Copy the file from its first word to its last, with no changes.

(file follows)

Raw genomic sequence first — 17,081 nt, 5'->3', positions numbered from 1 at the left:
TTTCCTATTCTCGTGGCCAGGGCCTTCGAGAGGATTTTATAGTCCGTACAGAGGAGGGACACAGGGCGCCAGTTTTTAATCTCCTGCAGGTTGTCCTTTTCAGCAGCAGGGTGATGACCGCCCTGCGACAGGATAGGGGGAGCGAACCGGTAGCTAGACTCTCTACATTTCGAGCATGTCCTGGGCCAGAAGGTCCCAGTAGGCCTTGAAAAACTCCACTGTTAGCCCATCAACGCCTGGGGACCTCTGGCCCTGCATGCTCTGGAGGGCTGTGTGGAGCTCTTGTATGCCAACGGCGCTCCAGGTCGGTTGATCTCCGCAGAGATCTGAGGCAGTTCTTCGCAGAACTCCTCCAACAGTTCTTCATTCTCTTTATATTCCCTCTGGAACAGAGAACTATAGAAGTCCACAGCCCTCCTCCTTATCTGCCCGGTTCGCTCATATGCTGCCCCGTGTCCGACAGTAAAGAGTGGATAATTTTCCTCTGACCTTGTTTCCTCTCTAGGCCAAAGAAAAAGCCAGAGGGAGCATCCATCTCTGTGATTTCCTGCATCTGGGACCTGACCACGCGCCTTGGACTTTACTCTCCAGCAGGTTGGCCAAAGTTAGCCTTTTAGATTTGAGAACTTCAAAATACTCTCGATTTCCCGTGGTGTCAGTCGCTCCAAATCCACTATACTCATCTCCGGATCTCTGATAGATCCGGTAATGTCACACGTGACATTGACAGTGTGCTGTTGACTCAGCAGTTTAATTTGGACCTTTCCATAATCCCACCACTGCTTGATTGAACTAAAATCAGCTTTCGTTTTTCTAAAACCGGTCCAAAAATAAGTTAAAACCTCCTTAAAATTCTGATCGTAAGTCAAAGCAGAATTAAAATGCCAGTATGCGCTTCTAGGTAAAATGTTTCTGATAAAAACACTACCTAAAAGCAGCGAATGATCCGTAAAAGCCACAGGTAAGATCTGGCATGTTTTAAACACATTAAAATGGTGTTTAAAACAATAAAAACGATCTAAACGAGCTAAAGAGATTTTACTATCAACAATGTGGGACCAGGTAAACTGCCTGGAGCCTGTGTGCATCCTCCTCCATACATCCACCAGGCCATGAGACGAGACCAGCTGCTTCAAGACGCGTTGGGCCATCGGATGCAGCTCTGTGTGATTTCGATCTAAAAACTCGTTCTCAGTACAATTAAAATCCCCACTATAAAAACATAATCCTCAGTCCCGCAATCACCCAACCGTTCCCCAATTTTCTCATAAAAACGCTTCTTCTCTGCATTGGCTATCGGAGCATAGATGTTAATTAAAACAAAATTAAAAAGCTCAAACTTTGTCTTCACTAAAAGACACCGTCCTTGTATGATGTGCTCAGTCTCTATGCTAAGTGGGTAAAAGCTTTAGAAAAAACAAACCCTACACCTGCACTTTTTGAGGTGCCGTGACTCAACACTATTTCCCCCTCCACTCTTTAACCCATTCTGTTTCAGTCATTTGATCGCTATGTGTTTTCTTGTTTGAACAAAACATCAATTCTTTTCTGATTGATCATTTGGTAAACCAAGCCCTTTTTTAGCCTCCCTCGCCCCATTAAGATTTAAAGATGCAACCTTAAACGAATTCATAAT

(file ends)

Raw genomic sequence first — 17,081 nt, 5'->3', positions numbered from 1 at the left:
TTTCCTATTCTCGTGGCCAGGGCCTTCGAGAGGATTTTATAGTCCGTACAGAGGAGGGACACAGGGCGCCAGTTTTTAATCTCCTGCAGGTTGTCCTTTTCAGCAGCAGGGTGATGACCGCCCTGCGACAGGATAGGGGGAGCGAACCGGTAGCTAGACTCTCTACATTTCGAGCATGTCCTGGGCCAGAAGGTCCCAGTAGGCCTTGAAAAACTCCACTGTTAGCCCATCAACGCCTGGGGACCTCTGGCCCTGCATGCTCTGGAGGGCTGTGTGGAGCTCTTGTATGCCAACGGCGCTCCAGGTCGGTTGATCTCCGCAGAGATCTGAGGCAGTTCTTCGCAGAACTCCTCCAACAGTTCTTCATTCTCTTTATATTCCCTCTGGAACAGAGAACTATAGAAGTCCACAGCCCTCCTCCTTATCTGCCCGGTTCGCTCATATGCTGCCCCGTGTCCGACAGTAAAGAGTGGATAATTTTCCTCTGACCTTGTTTCCTCTCTAGGCCAAAGAAAAAGCCAGAGGGAGCATCCATCTCTGTGATTTCCTGCATCTGGGACCTGACCACGCGCCTTGGACTTTACTCTCCAGCAGGTTGGCCAAAGTTAGCCTTTTAGATTTGAGAACTTCAAAATACTCTCGATTTCCCGTGGTGTCAGTCGCTCCAAATCCACTATACTCATCTCCGGATCTCTGATAGATCCGGTAATGTCACACGTGACATTGACAGTGTGCTGTTGACTCAGCAGTTTAATTTGGACCTTTCCATAATCCCACCACTGCTTGATTGAACTAAAATCAGCTTTCGTTTTTCTAAAACCGGTCCAAAAATAAGTTAAAACCTCCTTAAAATTCTGATCGTAAGTCAAAGCAGAATTAAAATGCCAGTATGCGCTTCTAGGTAAAATGTTTCTGATAAAAACACTACCTAAAAGCAGCGAATGATCCGTAAAAGCCACAGGTAAGATCTGGCATGTTTTAAACACATTAAAATGGTGTTTAAAACAATAAAAACGATCTAAACGAGCTAAAGAGATTTTACTATCAACAATGTGGGACCAGGTAAACTGCCTGGAGCCTGTGTGCATCCTCCTCCATACATCCACCAGGCCATGAGACGAGACCAGCTGCTTCAAGACGCGTTGGGCCATCGGATGCAGCTCTGTGTGATTTCGATCTAAAAACTCGTTCTCAGTACAATTAAAATCCCCACTATAAAAACATAATCCTCAGTCCCGCAATCACCCAACCGTTCCCCAATTTTCTCATAAAAACGCTTCTTCTCTGCATTGGCTATCGGAGCATAGATGTTAATTAAAACAAAATTAAAAAGCTCAAACTTTGTCTTCACTAAAAGACACCGTCCTTGTATGATGTGCTCAGTCTCTATGCTAAGTGGGTAAAAGCTTTAGAAAAAACAAACCCTACACCTGCACTTTTTGAGGTGCCGTGACTCAACACTATTTCCCCCTCCACTCTTTAACCCATTCTGTTTCAGTCATTTGATCGCTATGTGTTTTCTTGTTTGAACAAAACATCAATTCTTTTCTGATTGATCATTTGGTAAACCAAGCCCTTTTTTAGCCTCCCTCGCCCCATTAAGATTTAAAGATGCAACCTTAAACGAATTCATAAT